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Flashcards in Anterior thigh Deck (17):

Fascia lata

The fascia lata is the thick layer of deep fascia that encloses the thigh and sends septa to divide the muscles into groups.

Proximally: iliac crest and the inguinal ligament.
- Approximately 3cm below and lateral to the pubic tubercle is the saphenous opening, which is covered by cribriform fascia.

Distally: inferior margins of the tibial condyles, the head of the fibula and the patella, blending with the patellar retinacula.

Laterally it forms the iliotibial tract which receives the insertions of tensor fasciae latae and gluteus maximus. This passes vertically down the posterolateral aspect of the thigh to insert onto the anterior aspect of the lateral tibial condyle.


Quadratus femoris

Three muscles arising from the femur and one from the hip bone. Their common tendon converges via the patella and the ligamentum patellae onto the tibial tuberosity.

They extend the knee, with the rectus femoris being also a hip flexor. They are supplied by branches of the femoral nerve


Rectus femoris

Originates from the anterior inferior iliac spine, with a reflected head arising from the upper acetabular margin and hip joint capsule.

It attaches to the patella superiorly


Vastus medialis

Arises from the medial lip of the linea aspera, an area inferior to the lesser trochanter, and the intertrochanteric line.

Its lowest fibres are inserted into the medial border of the patella and are important in maintaining patellar stability


Vastus lateralis

Arises from the lateral lip of the linea aspera, extending up to the base of the greater trochanter.

It attaches to the lateral aspect of the patella


Vastus intermedius

Lies deepest, and originates from the upper two-thirds of the shaft of the femur.

It is attached to the deep surface of the extensor quadriceps mechanism


Patellofemoral joint

The patellofemoral joint slides superiorly when the knee extends and inferiorly when the knee flexes. A slight amount of medial and lateral deviation, as well as tilting, takes place during normal movement.

The lateral and upwards pull of the rectus femoris and vastus lateralis muscles on the patella is counteracted by the lowest fibres of vastus medialis and the prominent lateral femoral condyle



Sartorius arises from the anterior superior iliac spine and inserts into the upper part of the medial surface of the tibia

It is supplied by the femoral nerve.

Its action is a combination of flexion and lateral rotation of the hip, knee flexion, and medial rotation of the flexed knee, i.e. sitting cross-legged.

It is also the longest muscle in the body


Femoral triangle

The femoral triangle is a triangular space bounded superiorly by the inguinal ligament, laterally by the medial border of sartorius, and medially by the medial border of adductor longus. The floor is formed by iliacus, psoas major, and pectineus.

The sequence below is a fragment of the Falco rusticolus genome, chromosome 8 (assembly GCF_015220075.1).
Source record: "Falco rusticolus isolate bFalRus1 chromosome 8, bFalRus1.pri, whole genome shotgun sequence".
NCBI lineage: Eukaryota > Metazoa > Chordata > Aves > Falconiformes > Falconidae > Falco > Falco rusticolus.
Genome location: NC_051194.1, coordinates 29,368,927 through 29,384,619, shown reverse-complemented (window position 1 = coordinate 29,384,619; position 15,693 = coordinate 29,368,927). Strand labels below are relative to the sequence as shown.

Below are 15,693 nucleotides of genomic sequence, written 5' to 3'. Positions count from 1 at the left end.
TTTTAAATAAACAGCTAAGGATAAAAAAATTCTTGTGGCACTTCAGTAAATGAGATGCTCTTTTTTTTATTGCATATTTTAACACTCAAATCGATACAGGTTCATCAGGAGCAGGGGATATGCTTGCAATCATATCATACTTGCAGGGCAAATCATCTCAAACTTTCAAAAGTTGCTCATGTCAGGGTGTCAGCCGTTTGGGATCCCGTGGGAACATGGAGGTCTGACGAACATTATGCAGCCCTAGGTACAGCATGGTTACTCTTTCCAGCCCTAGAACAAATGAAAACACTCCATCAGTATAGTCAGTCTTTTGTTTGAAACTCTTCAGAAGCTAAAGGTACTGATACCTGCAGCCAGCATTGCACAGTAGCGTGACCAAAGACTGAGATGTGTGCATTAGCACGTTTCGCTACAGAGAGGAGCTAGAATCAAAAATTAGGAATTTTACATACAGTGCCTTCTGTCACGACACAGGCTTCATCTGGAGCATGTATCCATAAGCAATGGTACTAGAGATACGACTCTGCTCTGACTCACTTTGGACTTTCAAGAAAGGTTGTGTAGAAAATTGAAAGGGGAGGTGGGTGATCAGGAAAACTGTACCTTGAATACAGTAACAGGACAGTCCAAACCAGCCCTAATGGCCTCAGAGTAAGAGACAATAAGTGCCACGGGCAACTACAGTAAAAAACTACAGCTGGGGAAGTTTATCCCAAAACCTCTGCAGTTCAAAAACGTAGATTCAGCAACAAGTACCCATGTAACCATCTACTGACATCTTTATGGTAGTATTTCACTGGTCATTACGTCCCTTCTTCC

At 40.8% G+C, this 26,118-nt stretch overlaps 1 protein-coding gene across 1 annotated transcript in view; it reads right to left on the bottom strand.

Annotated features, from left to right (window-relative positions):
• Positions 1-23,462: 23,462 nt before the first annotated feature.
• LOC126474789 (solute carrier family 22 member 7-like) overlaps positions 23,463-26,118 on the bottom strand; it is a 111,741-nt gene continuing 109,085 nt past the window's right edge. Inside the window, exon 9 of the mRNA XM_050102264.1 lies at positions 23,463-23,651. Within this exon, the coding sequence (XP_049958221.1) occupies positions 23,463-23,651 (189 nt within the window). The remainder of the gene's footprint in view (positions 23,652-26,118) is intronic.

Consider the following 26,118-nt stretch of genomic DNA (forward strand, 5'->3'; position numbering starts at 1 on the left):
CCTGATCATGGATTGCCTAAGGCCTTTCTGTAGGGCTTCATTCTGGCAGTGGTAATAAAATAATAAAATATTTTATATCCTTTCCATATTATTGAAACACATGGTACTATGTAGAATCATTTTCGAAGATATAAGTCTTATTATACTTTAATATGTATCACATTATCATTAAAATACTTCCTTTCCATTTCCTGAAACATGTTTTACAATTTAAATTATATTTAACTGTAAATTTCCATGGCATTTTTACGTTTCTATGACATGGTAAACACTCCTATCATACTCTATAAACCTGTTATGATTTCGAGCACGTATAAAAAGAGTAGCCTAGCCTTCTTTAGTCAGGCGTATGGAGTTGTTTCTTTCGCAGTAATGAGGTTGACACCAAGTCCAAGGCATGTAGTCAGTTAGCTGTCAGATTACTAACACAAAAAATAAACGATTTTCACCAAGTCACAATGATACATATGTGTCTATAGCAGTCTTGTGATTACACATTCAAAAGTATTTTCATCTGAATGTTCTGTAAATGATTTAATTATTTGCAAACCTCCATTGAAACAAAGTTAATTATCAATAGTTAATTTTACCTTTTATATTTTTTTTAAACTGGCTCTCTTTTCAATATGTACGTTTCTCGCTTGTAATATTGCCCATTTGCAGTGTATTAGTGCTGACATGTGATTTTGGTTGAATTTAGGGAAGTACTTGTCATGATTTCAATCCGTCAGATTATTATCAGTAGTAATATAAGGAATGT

The contents are the femoral vessels surrounded by the femoral sheath, with the femoral nerve lateral to the sheath and outside it. The femoral canal lies medial to the vein within the femoral sheath, and transmits all the lymphatics from the lower limb. It provides space into which the femoral vein can expand and is the site of a femoral hernia.


Medial compartment of the thigh

This compartment comprises six muscles: obturator externus, pectineus, adductors longus, brevis and magnus, and gracilis.

They adduct the thigh, except obturator externus, which is a lateral rotator of the hip.

They are supplied by branches of the obturator nerve, except pectineus which is mainly supplied by the femoral nerve, and the ischial head (‘hamstring’ part) of adductor magnus which is supplied by the tibial branch of the sciatic nerve


Common attachments of the 3 adductors of the thigh

Arise from the pubic bone and ischiopubic ramus to descend to the linea aspera of the femur.


Adductor magnus

Arise from the pubic bone and ischiopubic ramus to descend to the linea aspera of the femur.

Additional origin from the ischial tuberosity. Distally, it also sends a tendon to the adductor tubercle on the medial femoral condyle. The femoral artery passes lateral to the tendon to run from the anteromedial thigh to the popliteal fossa, where it is situated deeply, next to the bone


Adductor brevis

Arises from the pubic bone and ischiopubic ramus to descend to the linea aspera of the femur.

Lies anterior to adductor magnus, and separates the two divisions of the obturator nerve.


Adductor longus

Arises from the pubic bone and ischiopubic ramus to descend to the linea aspera of the femur.

longer and thinner than brevis. It lies more anteriorly and obliquely, and its medial border forms the medial boundary of the femoral triangle



Ribbon-like muscle running down the medial thigh to insert into the upper part of the tibial shaft, posterior to sartorius and also flexes the knee



Arises from the pectineal line of the pubic bone and attaches to the upper femur medial to the insertion of adductor brevis. It adducts and flexes the hip


How many compartments are there in the leg?

3: anterior, posterior and lateral